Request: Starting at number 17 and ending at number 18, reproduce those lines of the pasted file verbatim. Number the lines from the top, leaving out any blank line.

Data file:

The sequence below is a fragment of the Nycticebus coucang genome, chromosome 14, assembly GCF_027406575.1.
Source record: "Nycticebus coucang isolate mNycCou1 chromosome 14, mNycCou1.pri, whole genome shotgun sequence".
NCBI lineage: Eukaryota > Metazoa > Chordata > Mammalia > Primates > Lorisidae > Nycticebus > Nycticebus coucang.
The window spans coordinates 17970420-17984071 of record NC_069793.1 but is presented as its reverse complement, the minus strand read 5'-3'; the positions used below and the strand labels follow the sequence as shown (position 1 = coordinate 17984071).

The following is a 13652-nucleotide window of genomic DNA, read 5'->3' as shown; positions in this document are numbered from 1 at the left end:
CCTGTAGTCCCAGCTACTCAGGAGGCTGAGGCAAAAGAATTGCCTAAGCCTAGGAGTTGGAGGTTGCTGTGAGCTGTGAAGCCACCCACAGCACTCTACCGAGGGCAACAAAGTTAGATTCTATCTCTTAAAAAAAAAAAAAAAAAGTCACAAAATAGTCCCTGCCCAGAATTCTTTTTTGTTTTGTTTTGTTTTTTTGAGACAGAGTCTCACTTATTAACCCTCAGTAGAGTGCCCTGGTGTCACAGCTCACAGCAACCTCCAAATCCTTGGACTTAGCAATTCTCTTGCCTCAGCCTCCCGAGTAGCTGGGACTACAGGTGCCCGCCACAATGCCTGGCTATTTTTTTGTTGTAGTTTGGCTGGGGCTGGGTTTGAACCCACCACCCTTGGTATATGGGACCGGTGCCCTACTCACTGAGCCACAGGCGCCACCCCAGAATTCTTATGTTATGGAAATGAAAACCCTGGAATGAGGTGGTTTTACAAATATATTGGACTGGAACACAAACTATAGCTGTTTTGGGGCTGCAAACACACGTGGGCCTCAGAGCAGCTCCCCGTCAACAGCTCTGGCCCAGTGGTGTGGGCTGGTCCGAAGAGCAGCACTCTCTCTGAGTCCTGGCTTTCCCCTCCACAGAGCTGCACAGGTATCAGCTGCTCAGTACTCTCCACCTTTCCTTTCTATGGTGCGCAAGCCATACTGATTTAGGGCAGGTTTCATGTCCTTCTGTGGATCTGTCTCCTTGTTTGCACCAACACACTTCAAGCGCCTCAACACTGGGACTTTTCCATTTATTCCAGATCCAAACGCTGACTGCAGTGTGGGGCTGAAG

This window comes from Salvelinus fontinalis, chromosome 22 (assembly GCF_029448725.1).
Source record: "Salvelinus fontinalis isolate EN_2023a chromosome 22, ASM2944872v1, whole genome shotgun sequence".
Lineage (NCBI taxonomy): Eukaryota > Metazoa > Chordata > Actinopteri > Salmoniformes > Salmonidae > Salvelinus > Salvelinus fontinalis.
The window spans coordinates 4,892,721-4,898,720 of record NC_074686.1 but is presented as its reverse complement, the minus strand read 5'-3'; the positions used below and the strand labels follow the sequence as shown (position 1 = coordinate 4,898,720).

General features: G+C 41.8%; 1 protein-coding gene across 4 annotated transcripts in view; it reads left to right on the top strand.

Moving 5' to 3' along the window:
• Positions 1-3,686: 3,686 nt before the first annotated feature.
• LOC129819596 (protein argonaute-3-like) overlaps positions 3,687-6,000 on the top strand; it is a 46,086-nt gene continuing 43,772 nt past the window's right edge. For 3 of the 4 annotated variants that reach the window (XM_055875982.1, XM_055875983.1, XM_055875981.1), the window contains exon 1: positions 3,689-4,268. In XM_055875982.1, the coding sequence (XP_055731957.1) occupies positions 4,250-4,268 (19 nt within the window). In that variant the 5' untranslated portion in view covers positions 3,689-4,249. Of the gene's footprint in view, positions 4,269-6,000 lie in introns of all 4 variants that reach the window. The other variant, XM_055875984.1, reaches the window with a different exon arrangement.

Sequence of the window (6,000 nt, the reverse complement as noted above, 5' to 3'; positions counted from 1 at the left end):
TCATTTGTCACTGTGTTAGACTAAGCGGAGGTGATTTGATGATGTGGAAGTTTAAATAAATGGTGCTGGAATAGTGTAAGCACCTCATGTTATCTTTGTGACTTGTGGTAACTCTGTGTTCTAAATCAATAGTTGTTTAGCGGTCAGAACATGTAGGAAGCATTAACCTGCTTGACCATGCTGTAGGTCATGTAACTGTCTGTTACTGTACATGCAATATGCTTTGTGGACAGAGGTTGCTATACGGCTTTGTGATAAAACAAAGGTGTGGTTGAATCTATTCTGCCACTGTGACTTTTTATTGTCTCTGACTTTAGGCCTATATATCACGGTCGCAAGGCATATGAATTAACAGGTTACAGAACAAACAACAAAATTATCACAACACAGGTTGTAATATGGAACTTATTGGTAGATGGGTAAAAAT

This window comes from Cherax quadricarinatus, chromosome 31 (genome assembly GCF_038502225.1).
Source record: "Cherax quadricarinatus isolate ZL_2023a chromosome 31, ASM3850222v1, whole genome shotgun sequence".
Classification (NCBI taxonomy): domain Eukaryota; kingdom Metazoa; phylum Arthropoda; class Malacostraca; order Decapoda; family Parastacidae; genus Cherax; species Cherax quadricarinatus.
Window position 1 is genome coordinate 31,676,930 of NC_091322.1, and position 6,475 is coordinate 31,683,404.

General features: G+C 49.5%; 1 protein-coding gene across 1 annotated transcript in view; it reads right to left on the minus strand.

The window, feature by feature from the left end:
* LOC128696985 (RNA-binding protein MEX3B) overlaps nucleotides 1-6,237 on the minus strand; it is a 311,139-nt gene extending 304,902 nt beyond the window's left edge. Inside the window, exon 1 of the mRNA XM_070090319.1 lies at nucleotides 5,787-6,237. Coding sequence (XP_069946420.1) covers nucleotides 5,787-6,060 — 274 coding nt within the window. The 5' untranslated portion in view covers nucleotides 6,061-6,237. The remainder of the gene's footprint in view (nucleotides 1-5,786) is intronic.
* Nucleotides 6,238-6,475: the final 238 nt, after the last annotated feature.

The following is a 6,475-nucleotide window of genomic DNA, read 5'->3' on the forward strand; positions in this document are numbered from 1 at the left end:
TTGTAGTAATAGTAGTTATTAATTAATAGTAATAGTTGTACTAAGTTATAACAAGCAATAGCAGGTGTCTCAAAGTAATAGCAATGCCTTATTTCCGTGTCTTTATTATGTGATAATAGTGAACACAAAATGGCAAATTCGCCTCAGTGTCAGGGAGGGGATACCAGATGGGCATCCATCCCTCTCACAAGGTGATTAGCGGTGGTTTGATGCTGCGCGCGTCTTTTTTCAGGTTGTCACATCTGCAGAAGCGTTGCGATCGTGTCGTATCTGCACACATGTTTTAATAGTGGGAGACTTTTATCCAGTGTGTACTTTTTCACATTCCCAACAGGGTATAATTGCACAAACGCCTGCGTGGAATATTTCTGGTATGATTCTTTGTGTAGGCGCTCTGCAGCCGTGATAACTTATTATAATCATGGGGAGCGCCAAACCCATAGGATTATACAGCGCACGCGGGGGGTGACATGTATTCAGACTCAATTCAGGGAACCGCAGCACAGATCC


This window comes from Cherax quadricarinatus, chromosome 31 (genome assembly GCF_038502225.1).
Source record: "Cherax quadricarinatus isolate ZL_2023a chromosome 31, ASM3850222v1, whole genome shotgun sequence".